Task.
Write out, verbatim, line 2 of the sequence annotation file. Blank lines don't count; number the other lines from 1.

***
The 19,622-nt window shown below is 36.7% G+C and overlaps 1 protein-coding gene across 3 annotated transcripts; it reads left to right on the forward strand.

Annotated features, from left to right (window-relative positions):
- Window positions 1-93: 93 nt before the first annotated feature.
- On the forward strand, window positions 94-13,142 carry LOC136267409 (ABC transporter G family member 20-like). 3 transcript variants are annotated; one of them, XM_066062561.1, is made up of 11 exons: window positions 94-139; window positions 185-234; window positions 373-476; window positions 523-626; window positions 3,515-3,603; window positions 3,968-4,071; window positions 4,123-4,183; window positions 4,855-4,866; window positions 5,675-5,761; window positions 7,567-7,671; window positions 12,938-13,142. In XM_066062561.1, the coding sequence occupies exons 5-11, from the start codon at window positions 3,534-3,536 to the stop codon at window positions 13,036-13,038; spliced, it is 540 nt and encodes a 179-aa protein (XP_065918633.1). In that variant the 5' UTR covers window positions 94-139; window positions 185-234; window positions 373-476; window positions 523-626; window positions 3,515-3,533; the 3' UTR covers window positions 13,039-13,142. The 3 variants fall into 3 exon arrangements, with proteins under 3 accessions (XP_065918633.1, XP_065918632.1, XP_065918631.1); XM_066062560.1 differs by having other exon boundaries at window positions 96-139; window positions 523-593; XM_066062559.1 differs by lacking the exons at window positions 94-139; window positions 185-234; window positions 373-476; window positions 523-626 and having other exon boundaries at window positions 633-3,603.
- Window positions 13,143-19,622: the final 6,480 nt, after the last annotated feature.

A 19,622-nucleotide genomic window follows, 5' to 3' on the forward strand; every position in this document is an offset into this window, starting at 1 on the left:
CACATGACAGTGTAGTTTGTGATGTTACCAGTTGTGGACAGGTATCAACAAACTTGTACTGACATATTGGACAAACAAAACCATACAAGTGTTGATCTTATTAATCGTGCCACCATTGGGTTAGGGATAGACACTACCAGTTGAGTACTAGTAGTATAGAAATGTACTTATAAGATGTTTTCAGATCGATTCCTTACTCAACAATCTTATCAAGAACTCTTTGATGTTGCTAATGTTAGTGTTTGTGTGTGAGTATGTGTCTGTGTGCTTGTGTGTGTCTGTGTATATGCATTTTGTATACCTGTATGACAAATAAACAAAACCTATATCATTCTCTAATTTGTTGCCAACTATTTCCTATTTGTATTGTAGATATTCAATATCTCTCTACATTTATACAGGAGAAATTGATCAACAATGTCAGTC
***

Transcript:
Annotated features, from left to right (window-relative positions):